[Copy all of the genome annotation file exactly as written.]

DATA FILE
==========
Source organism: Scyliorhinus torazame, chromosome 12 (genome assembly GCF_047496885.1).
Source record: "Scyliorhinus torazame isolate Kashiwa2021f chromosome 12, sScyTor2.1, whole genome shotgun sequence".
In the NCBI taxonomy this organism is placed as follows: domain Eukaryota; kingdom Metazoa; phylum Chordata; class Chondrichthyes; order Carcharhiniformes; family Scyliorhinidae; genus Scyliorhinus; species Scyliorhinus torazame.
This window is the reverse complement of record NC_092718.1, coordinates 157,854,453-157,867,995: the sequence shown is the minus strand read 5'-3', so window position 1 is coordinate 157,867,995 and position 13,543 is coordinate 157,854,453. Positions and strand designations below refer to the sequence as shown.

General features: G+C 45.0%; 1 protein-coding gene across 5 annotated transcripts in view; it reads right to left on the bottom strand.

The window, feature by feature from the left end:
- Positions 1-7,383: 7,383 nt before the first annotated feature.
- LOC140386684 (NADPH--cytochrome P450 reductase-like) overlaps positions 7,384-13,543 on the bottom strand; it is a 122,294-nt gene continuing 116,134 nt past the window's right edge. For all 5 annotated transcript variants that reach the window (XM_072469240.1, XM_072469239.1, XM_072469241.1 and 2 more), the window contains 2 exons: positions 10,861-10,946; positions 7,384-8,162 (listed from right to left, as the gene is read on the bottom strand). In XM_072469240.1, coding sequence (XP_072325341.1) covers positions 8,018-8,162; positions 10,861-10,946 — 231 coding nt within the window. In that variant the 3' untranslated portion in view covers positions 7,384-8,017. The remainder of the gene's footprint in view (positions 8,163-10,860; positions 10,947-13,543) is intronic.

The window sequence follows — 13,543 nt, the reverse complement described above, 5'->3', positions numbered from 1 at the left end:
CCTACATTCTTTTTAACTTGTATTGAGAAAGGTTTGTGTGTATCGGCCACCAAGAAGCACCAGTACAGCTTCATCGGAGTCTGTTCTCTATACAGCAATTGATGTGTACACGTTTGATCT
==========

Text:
Source organism: Scyliorhinus torazame, chromosome 12 (genome assembly GCF_047496885.1).
Source record: "Scyliorhinus torazame isolate Kashiwa2021f chromosome 12, sScyTor2.1, whole genome shotgun sequence".
In the NCBI taxonomy this organism is placed as follows: domain Eukaryota; kingdom Metazoa; phylum Chordata; class Chondrichthyes; order Carcharhiniformes; family Scyliorhinidae; genus Scyliorhinus; species Scyliorhinus torazame.
This window is the reverse complement of record NC_092718.1, coordinates 157,854,453-157,867,995: the sequence shown is the minus strand read 5'-3', so window position 1 is coordinate 157,867,995 and position 13,543 is coordinate 157,854,453. Positions and strand designations below refer to the sequence as shown.

General features: G+C 45.0%; 1 protein-coding gene across 5 annotated transcripts in view; it reads right to left on the bottom strand.

The window, feature by feature from the left end:
- Positions 1-7,383: 7,383 nt before the first annotated feature.
- LOC140386684 (NADPH--cytochrome P450 reductase-like) overlaps positions 7,384-13,543 on the bottom strand; it is a 122,294-nt gene continuing 116,134 nt past the window's right edge. For all 5 annotated transcript variants that reach the window (XM_072469240.1, XM_072469239.1, XM_072469241.1 and 2 more), the window contains 2 exons: positions 10,861-10,946; positions 7,384-8,162 (listed from right to left, as the gene is read on the bottom strand). In XM_072469240.1, coding sequence (XP_072325341.1) covers positions 8,018-8,162; positions 10,861-10,946 — 231 coding nt within the window. In that variant the 3' untranslated portion in view covers positions 7,384-8,017. The remainder of the gene's footprint in view (positions 8,163-10,860; positions 10,947-13,543) is intronic.

The window sequence follows — 13,543 nt, the reverse complement described above, 5'->3', positions numbered from 1 at the left end:
CCTACATTCTTTTTAACTTGTATTGAGAAAGGTTTGTGTGTATCGGCCACCAAGAAGCACCAGTACAGCTTCATCGGAGTCTGTTCTCTATACAGCAATTGATGTGTACACGTTTGATCT